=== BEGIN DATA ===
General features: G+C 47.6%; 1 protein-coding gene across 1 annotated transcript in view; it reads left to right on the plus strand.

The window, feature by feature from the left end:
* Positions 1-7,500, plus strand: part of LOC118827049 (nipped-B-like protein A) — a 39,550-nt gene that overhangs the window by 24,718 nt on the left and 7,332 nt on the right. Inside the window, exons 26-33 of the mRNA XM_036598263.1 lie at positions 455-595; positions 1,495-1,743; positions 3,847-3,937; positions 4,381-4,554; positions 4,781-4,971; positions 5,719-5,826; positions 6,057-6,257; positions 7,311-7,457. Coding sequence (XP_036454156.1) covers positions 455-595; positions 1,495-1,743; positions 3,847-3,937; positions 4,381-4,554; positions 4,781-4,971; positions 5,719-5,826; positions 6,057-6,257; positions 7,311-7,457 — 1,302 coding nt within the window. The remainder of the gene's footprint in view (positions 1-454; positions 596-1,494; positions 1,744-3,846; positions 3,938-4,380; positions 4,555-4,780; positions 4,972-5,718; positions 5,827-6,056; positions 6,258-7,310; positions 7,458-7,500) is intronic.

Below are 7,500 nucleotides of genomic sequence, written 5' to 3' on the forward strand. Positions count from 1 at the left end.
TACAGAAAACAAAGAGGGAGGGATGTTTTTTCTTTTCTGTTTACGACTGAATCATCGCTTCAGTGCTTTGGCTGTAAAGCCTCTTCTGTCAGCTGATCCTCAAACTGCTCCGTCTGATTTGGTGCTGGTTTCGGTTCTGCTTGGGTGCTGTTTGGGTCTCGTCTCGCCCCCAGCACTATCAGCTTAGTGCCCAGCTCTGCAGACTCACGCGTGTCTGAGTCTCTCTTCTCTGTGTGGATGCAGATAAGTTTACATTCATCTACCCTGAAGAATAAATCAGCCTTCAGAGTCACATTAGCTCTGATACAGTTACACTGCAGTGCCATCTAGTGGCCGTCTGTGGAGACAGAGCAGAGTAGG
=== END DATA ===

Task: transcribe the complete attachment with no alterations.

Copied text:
General features: G+C 47.6%; 1 protein-coding gene across 1 annotated transcript in view; it reads left to right on the plus strand.

The window, feature by feature from the left end:
* Positions 1-7,500, plus strand: part of LOC118827049 (nipped-B-like protein A) — a 39,550-nt gene that overhangs the window by 24,718 nt on the left and 7,332 nt on the right. Inside the window, exons 26-33 of the mRNA XM_036598263.1 lie at positions 455-595; positions 1,495-1,743; positions 3,847-3,937; positions 4,381-4,554; positions 4,781-4,971; positions 5,719-5,826; positions 6,057-6,257; positions 7,311-7,457. Coding sequence (XP_036454156.1) covers positions 455-595; positions 1,495-1,743; positions 3,847-3,937; positions 4,381-4,554; positions 4,781-4,971; positions 5,719-5,826; positions 6,057-6,257; positions 7,311-7,457 — 1,302 coding nt within the window. The remainder of the gene's footprint in view (positions 1-454; positions 596-1,494; positions 1,744-3,846; positions 3,938-4,380; positions 4,555-4,780; positions 4,972-5,718; positions 5,827-6,056; positions 6,258-7,310; positions 7,458-7,500) is intronic.

Below are 7,500 nucleotides of genomic sequence, written 5' to 3' on the forward strand. Positions count from 1 at the left end.
TACAGAAAACAAAGAGGGAGGGATGTTTTTTCTTTTCTGTTTACGACTGAATCATCGCTTCAGTGCTTTGGCTGTAAAGCCTCTTCTGTCAGCTGATCCTCAAACTGCTCCGTCTGATTTGGTGCTGGTTTCGGTTCTGCTTGGGTGCTGTTTGGGTCTCGTCTCGCCCCCAGCACTATCAGCTTAGTGCCCAGCTCTGCAGACTCACGCGTGTCTGAGTCTCTCTTCTCTGTGTGGATGCAGATAAGTTTACATTCATCTACCCTGAAGAATAAATCAGCCTTCAGAGTCACATTAGCTCTGATACAGTTACACTGCAGTGCCATCTAGTGGCCGTCTGTGGAGACAGAGCAGAGTAGG